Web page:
Archives for the month of: February, 2014

Code Academy. Casper Diamond is my name on Facebook.


If you’ve paid any attention to the news in the past few years, you’ve seen the videos of mass demonstrations all over the world. Revolutions, civil wars, and mass unrest the world over. Occupy Wall St. Tunisia. Yemen. Libya. Egypt (twice). Syria. Thailand. Russia. Bahrain. Ukraine. Kyrgyzstan. Lebanon. Venezuela. The list goes on. And on. And on. The world is changing, and with the internet, we all have front row seats to watch it unfold the moment it happens.

Recently, Thailand has been teetering on the brink of a revolution. In 2008, business tycoon and former prime minister Thaksin Shinawatra fled the country, convicted by Thailand’s supreme court on corruption charges. His sister, Yingluck Shinawatra, became prime minister (as she was second in command in the ruling political party in parliament, the Pheu Thai Party). In Thailand, corruption is endemic, perpetrated by every political party that has gained a majority in parliament in recent memory. On November 1st of last year, parliament passed a bill that would grand amnesty to Thaksin, clearing him of all wrongdoing’s committed since 2004. People filled the streets of Bangkok, protesting the amnesty bill. They opposed the amnesty, saying that it would set a terrible precedent for future instances of corruption. Several days later, the senate (Thailand’s upper legislature) rejected the bill, but the damage was already done. The people called for immediate removal of the Pheu Thai Party from power, saying that they had abused their power long enough. From a western prospective, the corruption is clear. A leader granting amnesty to her brother. The conflict of interest is clear and obvious. The protests are ongoing, and the chances for meaningful reform looks grim. The people of Thailand have a long and bloody fight ahead of them.

Late last year, Ukraine blew up. The president of Ukraine, Viktor Yanukovych, was expected to announce a trade deal with the European Union. A sweeping, far reaching trade agreement that would potentially set Ukraine a course to join the EU. Then, on November 21st, Yanukovych announced that the talks suspended, and that Ukraine would establish closer ties with Russia and the Commonwealth of Independent States (similar to the EU, but comprised of Russia and it’s allied post-Soviet central Asian states). Thousands of Ukrainians filled the streets of Kyiv, criticizing the government for being a corrupt puppet regime controlled by Putin’s regime. Vitali Klitschko, former heavyweight boxing champion and opposition leader in parliament, called for new elections and for Yanukovych to reconsider the trade announcement. These requests were ignored, and relations between the opposition and the government deteriorated further. On December 17th, Russia announced $15 billion in interest free loans that would be provided to Ukraine to prevent them from the country from defaulting on it’s debt. On January 16th, anti-protest laws (dubbed ‘the dictator laws’, by the protestors) were forced through parliament, giving the government vast and sweeping authority to ‘deal with the situation’ in a forceful and apolitical way. This incited an incredible amount of violence. People in the maiden (the name for Independence Square, where the protests were centered) began launching fireworks and molotovs at the police, now calling for the resignation of president Yanukovych and his government. By the 18th of February, Kyiv was on fire. The country was in revolution, looking at a full blown civil war between the Russian east and the Ukrainian west. Over the next few days, police began using live ammunition, firing at the protestors with AK-47’s and shotguns loaded with buckshot. It looked grim. On the 23rd, Yanukovych fled for Russia, convinced that his regime was on the brink of collapse. He was right. Parliament impeached him in a unanimous vote. Yulia Tymoshenko was released from prison. The gross corruption and excess of the Yanukovych government became as clear as day.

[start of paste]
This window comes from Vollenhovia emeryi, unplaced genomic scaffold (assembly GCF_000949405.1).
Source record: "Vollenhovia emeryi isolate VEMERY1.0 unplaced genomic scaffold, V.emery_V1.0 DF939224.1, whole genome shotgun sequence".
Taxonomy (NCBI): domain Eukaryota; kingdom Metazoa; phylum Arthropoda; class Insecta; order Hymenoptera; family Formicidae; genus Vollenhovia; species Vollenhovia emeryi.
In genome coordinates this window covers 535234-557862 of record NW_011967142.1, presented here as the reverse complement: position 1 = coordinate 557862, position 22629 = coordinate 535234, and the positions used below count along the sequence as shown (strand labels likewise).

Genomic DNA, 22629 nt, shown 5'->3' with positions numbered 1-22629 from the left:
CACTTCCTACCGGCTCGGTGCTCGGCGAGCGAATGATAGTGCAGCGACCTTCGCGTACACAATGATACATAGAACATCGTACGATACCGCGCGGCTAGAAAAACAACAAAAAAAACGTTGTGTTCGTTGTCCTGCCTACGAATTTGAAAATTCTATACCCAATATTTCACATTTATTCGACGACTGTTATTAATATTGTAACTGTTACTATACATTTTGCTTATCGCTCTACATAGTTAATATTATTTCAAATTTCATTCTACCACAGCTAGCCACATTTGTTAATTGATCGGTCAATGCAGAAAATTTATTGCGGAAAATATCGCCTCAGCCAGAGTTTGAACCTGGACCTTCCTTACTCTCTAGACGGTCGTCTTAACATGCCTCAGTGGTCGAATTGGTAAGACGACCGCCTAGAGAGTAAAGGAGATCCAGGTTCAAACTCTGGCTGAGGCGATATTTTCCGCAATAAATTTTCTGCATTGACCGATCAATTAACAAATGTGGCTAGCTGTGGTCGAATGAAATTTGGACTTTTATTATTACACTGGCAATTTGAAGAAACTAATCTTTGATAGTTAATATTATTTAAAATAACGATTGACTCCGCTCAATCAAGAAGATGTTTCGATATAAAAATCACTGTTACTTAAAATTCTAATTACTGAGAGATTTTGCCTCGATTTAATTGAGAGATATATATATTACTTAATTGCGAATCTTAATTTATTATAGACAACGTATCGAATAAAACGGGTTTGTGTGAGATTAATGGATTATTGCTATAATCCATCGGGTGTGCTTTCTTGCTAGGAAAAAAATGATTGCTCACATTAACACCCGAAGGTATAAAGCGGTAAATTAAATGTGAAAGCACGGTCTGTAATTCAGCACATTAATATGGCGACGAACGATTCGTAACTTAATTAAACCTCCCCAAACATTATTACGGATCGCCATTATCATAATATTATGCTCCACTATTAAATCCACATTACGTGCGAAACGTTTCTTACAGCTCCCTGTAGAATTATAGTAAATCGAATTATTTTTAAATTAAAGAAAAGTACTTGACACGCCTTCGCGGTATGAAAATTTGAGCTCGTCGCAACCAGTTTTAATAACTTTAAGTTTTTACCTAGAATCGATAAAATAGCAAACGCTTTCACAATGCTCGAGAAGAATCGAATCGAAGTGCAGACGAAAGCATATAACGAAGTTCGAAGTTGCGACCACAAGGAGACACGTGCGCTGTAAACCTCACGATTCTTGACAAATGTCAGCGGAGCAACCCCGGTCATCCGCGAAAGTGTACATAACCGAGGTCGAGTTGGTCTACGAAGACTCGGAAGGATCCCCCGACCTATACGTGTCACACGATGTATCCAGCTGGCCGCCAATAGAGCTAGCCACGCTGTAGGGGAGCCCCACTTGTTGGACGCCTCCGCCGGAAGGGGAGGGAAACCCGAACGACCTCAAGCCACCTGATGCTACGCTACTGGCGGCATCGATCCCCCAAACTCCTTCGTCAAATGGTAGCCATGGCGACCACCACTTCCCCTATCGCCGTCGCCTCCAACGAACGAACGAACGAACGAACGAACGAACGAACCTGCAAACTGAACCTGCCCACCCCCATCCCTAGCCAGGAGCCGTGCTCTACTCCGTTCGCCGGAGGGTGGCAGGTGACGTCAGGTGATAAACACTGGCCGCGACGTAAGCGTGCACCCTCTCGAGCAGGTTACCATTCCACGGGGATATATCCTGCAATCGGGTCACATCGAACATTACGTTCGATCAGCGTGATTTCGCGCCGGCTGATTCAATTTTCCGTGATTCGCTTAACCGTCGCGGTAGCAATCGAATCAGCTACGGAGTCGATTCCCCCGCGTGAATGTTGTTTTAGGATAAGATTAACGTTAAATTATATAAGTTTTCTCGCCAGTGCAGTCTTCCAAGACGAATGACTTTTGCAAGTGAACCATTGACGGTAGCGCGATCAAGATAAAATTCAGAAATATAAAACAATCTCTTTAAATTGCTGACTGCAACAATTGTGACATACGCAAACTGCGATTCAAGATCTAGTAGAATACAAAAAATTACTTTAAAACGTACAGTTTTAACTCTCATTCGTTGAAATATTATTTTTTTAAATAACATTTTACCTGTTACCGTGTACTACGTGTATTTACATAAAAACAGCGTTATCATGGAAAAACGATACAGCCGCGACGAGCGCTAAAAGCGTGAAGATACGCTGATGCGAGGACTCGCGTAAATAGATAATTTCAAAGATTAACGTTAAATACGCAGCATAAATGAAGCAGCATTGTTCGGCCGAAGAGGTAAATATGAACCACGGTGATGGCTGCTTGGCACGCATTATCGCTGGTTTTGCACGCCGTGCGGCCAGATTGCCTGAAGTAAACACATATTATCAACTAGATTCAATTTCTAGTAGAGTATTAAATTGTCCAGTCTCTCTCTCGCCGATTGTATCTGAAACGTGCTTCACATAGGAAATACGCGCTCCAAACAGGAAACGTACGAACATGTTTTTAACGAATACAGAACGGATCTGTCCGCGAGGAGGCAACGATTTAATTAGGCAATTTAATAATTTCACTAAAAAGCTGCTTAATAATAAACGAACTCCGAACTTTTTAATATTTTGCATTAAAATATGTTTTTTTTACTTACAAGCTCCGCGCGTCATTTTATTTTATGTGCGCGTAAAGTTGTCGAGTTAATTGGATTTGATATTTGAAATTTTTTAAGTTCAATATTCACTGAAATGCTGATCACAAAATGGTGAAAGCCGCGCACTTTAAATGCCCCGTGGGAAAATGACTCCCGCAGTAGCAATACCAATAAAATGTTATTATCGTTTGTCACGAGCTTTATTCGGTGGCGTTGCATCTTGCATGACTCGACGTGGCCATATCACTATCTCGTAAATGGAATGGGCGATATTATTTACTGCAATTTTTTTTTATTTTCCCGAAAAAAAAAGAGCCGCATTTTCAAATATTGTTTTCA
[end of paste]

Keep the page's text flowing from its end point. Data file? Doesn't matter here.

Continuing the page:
The internet has fundamentally changed how these conflicts unravel. In a technological society, no longer can an oppressive government suppress information to the point where it can prevent the spread of the truth outside of it’s borders. The internet exists outside all borders. Outside all prior notions of political and ethnic boundaries. As the events in Kyiv were unravelling, me and my boyfriend were glued to the video streams that were being broadcast from the maiden. As the people in Ukraine fought against their oppressive regime, they were not alone. Far from it. The entire world was watching. Listening. Hoping. Praying. Years from now, historians will look back at the early days of the internet. Mass unrest. Protests on a scale never before seen. Oppressive governments fell. Toppled like dominoes, one after the other. Spreading like wildfire from America to the Middle East to Eastern Europe to Central Asia to South America and beyond. Who knows when it will end? No one knows. Gil Scott-Heron was right 40 years ago: The Revolution Will Not Be Televised. It will be live streamed.

You may have heard of the term ‘STEM’. It is an acronym that stands for ‘science, technology, engineering, and mathematics’. In short, it’s a catch all term for careers that rely on those subjects.